“As soon as the summer comes, you’re restricted to navigable rivers, and that’s not where the rocks are,” explains Stan Justice, who wrote the first climbing guide for Interior Alaska, Fairbanks Area Rock Climbing Guide, in 1994. In the 663,300 square miles of the Last Frontier, there are only 1,080 miles of highway, meaning the approaches are long. And, of course, the season is short—in summer when it’s warm enough to rock climb in the Interior, the frozen ground providing access to the cliffs also thaws into subarctic boreal marshes swarmed by Alaska’s state bird, the mosquito. To climb here, you really have to want it. Still, the guidebook has been updated six times, and its latest iteration (co-authored with Frank Olive) details more than 300 sport, trad, and toprope routes, as well as boulder problems in the few “easily” accessible areas.
The unfathomable number of rock faces that are frustratingly near-inaccessible in summer coupled with the eight months of winter and -40-degree weather could make any rock climber scramble back to the Lower 48. However, nestled in the sprawling Interior, the northernmost dedicated climbing gym in North America nurtures a budding climbing community, one that could eventually expand the local scene.
“While every community needs a gym, Fairbanks is simply lucky enough to be able to support one,” explains Eamon Stack, the 30-year-old who in April 2015 opened the second gym in the Interior, the bouldering-only Ascension Rock Club, with his wife, Audrey. The 220-member gym, with 15-degree slab to 45-degree overhangs, offers 4,200 square feet of climbing. In 1994, Fairbanks got its first wall when the University of Alaska Fairbanks (UAF) built one as part of the recreation center. Until Ascension, UAF was the center of the climbing world for hundreds of miles.
These days, the two gyms provide a place for new climbers to learn, particularly the younger generations. With more than 60 kids enrolled either in the youth club or on Team Ascension, young Alaskan climbers are rapidly improving. The first year that the team competed regionally—2016—only one member traveled to USA Climbing’s West Coast Divisionals. This season, four were invited to Divisionals, and one invitee, Dylan Heim, finished in the top 10. In the winter and spring, Ascension hosts competitions, packing in more than 200 competitors and spectators, offering the climbing community warmth, light, and an escape from hibernation during the 20 hours of invernal darkness.
Though the team kids primarily focus on gym climbing, come summer they and various other locals (there are probably around 120 active rock climbers in the Interior) will drive five hours to Hatcher Pass, a collection of 400-plus granite problems nestled in the Talkeetna Mountain Range outside Anchorage. They’ll also explore the Interior’s sport climbing hot-spot, Grapefruit Rocks, a limestone area among forests of spruce, birch, and aspen a 90-minute drive from Fairbanks, with 56 bolted lines and 74 trad and toprope routes from 5.5 to 5.13. This small locals’ area is expanding, and Interior climber Tom Ellis has already bolted new routes there this year.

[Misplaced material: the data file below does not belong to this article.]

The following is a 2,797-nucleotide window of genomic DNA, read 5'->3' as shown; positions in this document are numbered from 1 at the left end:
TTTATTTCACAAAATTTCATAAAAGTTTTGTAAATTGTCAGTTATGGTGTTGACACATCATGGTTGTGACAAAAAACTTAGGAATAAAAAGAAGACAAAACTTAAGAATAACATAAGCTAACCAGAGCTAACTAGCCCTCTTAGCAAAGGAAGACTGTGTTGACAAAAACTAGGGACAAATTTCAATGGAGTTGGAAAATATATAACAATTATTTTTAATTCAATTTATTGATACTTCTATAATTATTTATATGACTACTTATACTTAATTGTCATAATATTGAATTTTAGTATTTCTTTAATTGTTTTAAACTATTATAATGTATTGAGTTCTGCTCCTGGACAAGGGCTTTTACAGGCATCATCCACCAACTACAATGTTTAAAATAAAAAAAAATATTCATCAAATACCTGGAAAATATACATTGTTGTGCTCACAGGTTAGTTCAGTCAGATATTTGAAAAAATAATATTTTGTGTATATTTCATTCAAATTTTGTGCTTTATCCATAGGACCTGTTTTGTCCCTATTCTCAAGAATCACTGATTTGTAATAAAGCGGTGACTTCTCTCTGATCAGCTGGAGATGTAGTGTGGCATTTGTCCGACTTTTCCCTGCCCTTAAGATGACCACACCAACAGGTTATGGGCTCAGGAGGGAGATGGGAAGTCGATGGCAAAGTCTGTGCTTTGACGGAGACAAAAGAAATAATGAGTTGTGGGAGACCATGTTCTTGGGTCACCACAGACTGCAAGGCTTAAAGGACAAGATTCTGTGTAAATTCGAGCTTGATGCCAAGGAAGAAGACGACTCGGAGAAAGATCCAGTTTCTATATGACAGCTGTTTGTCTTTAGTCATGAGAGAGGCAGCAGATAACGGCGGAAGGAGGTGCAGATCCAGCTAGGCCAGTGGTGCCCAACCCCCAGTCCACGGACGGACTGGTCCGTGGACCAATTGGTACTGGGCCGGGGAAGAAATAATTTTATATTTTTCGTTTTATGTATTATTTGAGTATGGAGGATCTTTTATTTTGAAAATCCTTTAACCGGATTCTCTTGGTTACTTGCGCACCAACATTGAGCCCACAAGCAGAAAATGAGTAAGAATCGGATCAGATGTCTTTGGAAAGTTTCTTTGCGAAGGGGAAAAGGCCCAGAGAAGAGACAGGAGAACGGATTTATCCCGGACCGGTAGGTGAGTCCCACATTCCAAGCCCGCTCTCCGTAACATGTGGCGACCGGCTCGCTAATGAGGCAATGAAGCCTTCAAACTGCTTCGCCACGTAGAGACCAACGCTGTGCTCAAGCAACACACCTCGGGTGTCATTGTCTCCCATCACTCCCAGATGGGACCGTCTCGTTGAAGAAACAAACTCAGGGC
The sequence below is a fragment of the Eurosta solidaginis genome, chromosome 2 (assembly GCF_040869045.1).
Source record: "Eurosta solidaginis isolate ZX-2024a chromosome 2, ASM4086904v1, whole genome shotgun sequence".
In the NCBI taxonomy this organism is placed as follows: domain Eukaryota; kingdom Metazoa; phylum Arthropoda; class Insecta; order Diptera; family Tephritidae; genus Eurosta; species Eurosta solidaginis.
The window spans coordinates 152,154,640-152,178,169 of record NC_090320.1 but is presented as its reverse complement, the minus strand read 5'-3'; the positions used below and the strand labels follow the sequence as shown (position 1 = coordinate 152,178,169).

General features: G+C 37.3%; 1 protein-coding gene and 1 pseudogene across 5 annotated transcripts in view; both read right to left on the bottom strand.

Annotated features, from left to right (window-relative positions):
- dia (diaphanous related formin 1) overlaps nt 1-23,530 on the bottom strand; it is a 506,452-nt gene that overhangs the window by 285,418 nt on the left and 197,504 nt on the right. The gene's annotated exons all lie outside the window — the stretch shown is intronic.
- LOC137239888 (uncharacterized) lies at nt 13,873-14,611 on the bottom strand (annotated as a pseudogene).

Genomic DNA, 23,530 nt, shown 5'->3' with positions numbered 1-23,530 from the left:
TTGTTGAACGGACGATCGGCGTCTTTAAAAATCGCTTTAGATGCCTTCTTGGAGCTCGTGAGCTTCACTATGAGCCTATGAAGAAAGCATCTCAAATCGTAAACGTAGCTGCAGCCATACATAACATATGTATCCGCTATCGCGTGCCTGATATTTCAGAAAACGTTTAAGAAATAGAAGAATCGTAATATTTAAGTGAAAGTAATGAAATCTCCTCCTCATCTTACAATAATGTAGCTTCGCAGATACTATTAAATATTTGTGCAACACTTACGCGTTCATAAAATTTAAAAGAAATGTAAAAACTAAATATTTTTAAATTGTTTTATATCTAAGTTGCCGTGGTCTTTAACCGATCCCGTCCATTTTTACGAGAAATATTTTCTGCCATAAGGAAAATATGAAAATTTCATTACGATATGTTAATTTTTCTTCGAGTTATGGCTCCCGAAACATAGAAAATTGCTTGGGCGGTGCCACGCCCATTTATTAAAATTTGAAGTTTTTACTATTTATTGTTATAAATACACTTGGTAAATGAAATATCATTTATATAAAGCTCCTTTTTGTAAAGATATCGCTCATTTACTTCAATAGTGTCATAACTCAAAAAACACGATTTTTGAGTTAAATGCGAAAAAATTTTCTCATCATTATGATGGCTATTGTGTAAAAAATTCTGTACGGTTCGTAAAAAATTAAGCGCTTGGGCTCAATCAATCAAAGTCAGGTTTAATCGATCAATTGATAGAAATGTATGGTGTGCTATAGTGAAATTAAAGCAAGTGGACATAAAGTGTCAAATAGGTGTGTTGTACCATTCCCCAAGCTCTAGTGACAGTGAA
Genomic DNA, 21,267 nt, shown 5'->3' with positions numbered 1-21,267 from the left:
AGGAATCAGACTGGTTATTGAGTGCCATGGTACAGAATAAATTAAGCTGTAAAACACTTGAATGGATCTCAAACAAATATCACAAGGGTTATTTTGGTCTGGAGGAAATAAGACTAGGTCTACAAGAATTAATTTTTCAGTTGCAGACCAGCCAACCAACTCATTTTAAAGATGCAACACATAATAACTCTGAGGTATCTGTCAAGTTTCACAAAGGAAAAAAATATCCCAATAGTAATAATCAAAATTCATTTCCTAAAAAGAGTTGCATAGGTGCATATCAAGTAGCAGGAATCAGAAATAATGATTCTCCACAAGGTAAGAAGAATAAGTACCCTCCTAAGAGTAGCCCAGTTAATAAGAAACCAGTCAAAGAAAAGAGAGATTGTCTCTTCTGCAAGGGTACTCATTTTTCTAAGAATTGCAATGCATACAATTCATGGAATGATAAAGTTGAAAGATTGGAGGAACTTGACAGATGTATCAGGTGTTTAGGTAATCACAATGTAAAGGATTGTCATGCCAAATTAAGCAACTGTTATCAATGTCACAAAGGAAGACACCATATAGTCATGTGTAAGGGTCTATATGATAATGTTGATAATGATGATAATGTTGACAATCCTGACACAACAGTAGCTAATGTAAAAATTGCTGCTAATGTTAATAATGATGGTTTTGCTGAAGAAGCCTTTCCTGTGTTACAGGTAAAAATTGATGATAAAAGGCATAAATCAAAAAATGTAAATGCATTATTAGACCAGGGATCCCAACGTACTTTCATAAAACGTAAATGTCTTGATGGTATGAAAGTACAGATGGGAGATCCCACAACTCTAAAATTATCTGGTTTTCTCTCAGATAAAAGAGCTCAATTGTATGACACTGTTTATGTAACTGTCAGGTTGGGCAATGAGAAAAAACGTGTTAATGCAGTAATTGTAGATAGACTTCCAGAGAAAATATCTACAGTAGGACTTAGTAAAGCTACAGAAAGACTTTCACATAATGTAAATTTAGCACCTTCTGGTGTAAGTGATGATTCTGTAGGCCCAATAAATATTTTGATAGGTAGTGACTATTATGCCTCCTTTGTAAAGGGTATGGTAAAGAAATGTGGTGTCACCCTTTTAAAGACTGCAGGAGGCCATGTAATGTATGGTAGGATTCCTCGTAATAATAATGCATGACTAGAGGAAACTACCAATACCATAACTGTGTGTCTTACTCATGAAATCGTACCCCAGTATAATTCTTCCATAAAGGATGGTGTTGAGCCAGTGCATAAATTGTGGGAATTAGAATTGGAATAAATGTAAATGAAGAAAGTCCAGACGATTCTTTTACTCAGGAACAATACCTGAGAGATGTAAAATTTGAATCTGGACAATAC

“Grapefruit Rocks is our main cragging area,” says Olive, who believes the Interior’s best potential lies farther away on the plutons of Mount Prindle, on the border of the White Mountains National Recreation Area—a two-hour drive (plus four-hour hike) from Fairbanks. “Mount Prindle is a perfect example of the difficulty of access. If a road went close to Mt. Prindle, it would have hundreds of ascents and many clean, quality routes,” Olive says. As it is, few climbers visit, leaving the best of the granite covered with lichen. Beyond Mt. Prindle, Grapefruit, and Hatcher Pass, few areas have been developed despite the vast potential.
“Limestone Jags up Fossil Creek contains hundreds of limestone formations that would be awesome if they weren’t hours of travel by snow machine, pack-raft, or foot from the nearest road,” Olive says. Then add to that the relatively small scene in Fairbanks: “I love the small-community feeling, but there are a limited number of outdoor leaders, and fewer trad leaders,” says Olive. “Fewer still of those folks are willing to grovel and clean loose, scary shit on lead for a first ascent.”
Developers, such as Olive, remain hesitant to bolt new routes in the Interior beyond Grapefruit due to the fact that few, if any, climbers will ever repeat them—it just doesn’t seem worth the effort. However, there is a cautious optimism that this situation could change. Though the youth climbers at Ascension are primarily focused on bouldering in the gym and at Hatcher Pass, with a few projecting Toy Gun—one of Grapefruit’s two 5.12s—this summer, there’s hope that their climbing boundaries will expand. With the hunger of any new generation to explore, perhaps they’ll soon begin snowmobiling into the ranges, pack-rafting down rivers, and pushing into the White Mountains to explore virgin limestone deep in the Alaskan wilderness.